2.Secularity without secularism
Future perspectives for Islam and Christianity
Religious freedom—even to change religion?
3.Religion,violence and ‘holy wars’
Does monotheism have a special propensity to violence?
Holy wars ofYahweh?
Violence in the sign ofthe cross
‘Holy wars’ofMuslims?
4.War or peace?
Realm ofIslam—realm ofwar
Radicalization ofthe idea ofjihad?
A hermeneutic ofpeacemaking
A pedagogy ofpeacemaking
A pragmatic ofpeacemaking
The Future ofthe Islamic Economic Order
1.Is Islam the solution?
The Mediterranean between piracy and good neighbourliness
Why the economic backwardness?
The prohibition ofusury—required and evaded
2.Islamic traditions rediscovered
Islamic banking systems
Islamic foundations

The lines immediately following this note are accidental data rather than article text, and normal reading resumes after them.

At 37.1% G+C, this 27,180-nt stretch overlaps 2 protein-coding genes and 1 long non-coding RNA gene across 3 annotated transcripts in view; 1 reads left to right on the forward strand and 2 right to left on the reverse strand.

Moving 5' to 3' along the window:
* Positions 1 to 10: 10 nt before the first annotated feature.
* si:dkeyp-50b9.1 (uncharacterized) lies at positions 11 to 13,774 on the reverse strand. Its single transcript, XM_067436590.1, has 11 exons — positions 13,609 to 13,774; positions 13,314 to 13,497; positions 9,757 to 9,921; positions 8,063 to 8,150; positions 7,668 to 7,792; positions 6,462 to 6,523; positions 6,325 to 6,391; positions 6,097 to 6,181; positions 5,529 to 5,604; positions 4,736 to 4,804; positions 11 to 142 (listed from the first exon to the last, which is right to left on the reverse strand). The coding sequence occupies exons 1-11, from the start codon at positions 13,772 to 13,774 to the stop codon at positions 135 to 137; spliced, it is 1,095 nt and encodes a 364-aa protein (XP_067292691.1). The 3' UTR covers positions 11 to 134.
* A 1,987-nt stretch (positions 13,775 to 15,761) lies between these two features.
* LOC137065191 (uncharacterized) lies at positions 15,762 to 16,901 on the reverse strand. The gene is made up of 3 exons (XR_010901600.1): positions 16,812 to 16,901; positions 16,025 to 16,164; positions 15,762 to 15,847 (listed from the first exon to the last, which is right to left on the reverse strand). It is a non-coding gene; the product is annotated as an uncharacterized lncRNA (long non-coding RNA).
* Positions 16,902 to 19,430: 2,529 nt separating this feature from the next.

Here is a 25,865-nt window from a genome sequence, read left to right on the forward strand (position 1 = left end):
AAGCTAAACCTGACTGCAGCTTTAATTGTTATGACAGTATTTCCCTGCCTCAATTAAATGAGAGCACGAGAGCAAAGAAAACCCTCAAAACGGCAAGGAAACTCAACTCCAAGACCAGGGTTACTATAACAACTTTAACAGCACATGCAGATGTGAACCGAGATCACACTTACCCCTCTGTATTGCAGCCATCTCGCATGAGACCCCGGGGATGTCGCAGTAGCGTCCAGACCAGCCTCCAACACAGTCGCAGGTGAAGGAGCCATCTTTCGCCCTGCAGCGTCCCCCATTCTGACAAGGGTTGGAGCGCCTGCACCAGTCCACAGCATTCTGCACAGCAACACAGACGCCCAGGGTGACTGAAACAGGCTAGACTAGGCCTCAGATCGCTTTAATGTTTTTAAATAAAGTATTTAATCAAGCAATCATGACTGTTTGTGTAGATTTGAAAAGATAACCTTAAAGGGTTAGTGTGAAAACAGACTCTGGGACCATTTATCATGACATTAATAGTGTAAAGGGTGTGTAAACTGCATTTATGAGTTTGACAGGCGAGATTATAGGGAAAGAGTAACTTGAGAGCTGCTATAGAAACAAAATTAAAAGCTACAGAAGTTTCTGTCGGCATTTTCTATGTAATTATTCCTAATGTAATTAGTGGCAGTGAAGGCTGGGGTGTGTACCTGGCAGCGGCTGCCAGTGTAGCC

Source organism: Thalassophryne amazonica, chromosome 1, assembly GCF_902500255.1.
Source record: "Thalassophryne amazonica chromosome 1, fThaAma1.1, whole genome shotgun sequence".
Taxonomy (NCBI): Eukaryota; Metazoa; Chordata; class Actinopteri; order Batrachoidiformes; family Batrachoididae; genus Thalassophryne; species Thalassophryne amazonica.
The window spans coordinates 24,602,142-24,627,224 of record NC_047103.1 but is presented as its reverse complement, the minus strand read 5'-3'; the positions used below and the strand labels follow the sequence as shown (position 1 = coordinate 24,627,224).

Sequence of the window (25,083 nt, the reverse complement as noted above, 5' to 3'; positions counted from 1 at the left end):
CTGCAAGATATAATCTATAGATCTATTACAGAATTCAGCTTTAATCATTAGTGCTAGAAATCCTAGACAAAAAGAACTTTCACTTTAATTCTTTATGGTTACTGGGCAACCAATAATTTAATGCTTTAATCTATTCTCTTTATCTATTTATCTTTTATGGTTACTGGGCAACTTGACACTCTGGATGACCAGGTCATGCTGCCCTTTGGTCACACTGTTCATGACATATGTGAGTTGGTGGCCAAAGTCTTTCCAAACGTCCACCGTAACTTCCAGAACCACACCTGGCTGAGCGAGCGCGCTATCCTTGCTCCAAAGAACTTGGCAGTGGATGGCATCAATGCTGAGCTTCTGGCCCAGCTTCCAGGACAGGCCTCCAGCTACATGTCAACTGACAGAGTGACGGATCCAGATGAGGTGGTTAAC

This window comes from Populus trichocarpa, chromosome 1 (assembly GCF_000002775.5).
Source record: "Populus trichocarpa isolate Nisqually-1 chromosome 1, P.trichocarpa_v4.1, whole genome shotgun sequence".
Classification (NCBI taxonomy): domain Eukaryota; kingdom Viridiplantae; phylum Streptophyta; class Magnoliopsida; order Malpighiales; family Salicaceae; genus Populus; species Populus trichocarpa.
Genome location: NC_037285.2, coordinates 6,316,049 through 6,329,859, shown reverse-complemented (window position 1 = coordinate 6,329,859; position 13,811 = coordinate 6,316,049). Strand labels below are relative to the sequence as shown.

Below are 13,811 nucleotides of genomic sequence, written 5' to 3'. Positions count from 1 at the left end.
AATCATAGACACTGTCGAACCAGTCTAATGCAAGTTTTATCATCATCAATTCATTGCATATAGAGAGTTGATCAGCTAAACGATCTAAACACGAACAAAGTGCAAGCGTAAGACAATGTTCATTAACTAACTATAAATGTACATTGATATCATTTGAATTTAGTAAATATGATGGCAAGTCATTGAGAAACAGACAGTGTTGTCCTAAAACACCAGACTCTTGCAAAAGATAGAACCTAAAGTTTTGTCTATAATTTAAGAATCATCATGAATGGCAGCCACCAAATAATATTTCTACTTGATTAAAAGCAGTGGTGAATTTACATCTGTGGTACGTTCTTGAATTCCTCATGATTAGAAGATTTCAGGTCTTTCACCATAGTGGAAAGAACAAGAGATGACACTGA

3.Commerce and ethics
Ethical principles for commerce in keeping with Islam
The need for an ethical framework
Islamic commercial principles as a bridge
1.Do clothes make people?
Problems for Christian churches with the veil
What is at issue in the dispute over the headscarf?
2.Walking the tightrope between Islamism and secularism
An Islamist fundamentalism
A secularist fundamentalism
Neither Islamism nor secularism as a model
3.Dialogue rather than clash
Not prohibition but understanding
Pragmatic,not ideological solutions
A short excursus on the German legal situation
4.Controversies centred on the mosque
Mosques
Minarets
The call to prayer
Legal standpoint or dialogue?
Muslims,Christians and Jews—together in prayer?
An ecumenical prayer
Epilogue: Islam,an Image ofHope
1.From a hostile image to an image ofhope
The fateful question for Islam
Contemporary Islam
2.An enlightened sense ofreligion
The modern differentiation ofreligion
Islam—only a part-system?
Ethics as the foundation ofdemocracy—in Islam too
Islam as a help in life
Islam and world problems: the population explosion as a test case
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Islam - Past, Present and Future

Islam - Past, Present and Future

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Published by: Pelegrino on Oct 05, 2008